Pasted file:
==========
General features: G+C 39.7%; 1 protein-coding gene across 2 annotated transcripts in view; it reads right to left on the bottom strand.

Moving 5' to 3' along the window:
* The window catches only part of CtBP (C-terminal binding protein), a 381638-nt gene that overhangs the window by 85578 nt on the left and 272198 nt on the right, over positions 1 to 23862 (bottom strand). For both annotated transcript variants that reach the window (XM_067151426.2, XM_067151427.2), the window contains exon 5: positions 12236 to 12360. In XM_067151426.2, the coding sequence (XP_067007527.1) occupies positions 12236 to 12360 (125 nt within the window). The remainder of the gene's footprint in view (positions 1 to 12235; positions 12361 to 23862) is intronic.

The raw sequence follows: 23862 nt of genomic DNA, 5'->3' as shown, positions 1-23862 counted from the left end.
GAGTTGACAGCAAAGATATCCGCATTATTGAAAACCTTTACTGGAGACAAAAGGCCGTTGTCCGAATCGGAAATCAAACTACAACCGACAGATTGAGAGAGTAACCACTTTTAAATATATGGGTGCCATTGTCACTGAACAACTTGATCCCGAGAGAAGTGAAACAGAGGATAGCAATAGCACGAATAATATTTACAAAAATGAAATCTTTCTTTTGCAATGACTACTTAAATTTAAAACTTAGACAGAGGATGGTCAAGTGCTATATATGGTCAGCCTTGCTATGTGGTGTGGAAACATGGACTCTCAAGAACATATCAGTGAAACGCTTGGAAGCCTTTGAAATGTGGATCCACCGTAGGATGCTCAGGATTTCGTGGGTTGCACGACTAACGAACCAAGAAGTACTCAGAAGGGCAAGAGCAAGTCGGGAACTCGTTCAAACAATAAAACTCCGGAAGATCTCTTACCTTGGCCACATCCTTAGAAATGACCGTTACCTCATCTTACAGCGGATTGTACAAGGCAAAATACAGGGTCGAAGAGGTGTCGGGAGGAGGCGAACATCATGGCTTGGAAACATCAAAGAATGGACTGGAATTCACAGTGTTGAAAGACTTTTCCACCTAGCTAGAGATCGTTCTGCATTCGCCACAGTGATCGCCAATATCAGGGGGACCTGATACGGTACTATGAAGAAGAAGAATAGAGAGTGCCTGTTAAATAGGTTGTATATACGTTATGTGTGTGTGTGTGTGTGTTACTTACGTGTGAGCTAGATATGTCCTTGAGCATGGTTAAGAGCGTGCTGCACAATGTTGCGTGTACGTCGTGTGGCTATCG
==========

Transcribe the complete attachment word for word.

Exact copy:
General features: G+C 39.7%; 1 protein-coding gene across 2 annotated transcripts in view; it reads right to left on the bottom strand.

Moving 5' to 3' along the window:
* The window catches only part of CtBP (C-terminal binding protein), a 381638-nt gene that overhangs the window by 85578 nt on the left and 272198 nt on the right, over positions 1 to 23862 (bottom strand). For both annotated transcript variants that reach the window (XM_067151426.2, XM_067151427.2), the window contains exon 5: positions 12236 to 12360. In XM_067151426.2, the coding sequence (XP_067007527.1) occupies positions 12236 to 12360 (125 nt within the window). The remainder of the gene's footprint in view (positions 1 to 12235; positions 12361 to 23862) is intronic.

The raw sequence follows: 23862 nt of genomic DNA, 5'->3' as shown, positions 1-23862 counted from the left end.
GAGTTGACAGCAAAGATATCCGCATTATTGAAAACCTTTACTGGAGACAAAAGGCCGTTGTCCGAATCGGAAATCAAACTACAACCGACAGATTGAGAGAGTAACCACTTTTAAATATATGGGTGCCATTGTCACTGAACAACTTGATCCCGAGAGAAGTGAAACAGAGGATAGCAATAGCACGAATAATATTTACAAAAATGAAATCTTTCTTTTGCAATGACTACTTAAATTTAAAACTTAGACAGAGGATGGTCAAGTGCTATATATGGTCAGCCTTGCTATGTGGTGTGGAAACATGGACTCTCAAGAACATATCAGTGAAACGCTTGGAAGCCTTTGAAATGTGGATCCACCGTAGGATGCTCAGGATTTCGTGGGTTGCACGACTAACGAACCAAGAAGTACTCAGAAGGGCAAGAGCAAGTCGGGAACTCGTTCAAACAATAAAACTCCGGAAGATCTCTTACCTTGGCCACATCCTTAGAAATGACCGTTACCTCATCTTACAGCGGATTGTACAAGGCAAAATACAGGGTCGAAGAGGTGTCGGGAGGAGGCGAACATCATGGCTTGGAAACATCAAAGAATGGACTGGAATTCACAGTGTTGAAAGACTTTTCCACCTAGCTAGAGATCGTTCTGCATTCGCCACAGTGATCGCCAATATCAGGGGGACCTGATACGGTACTATGAAGAAGAAGAATAGAGAGTGCCTGTTAAATAGGTTGTATATACGTTATGTGTGTGTGTGTGTGTGTTACTTACGTGTGAGCTAGATATGTCCTTGAGCATGGTTAAGAGCGTGCTGCACAATGTTGCGTGTACGTCGTGTGGCTATCG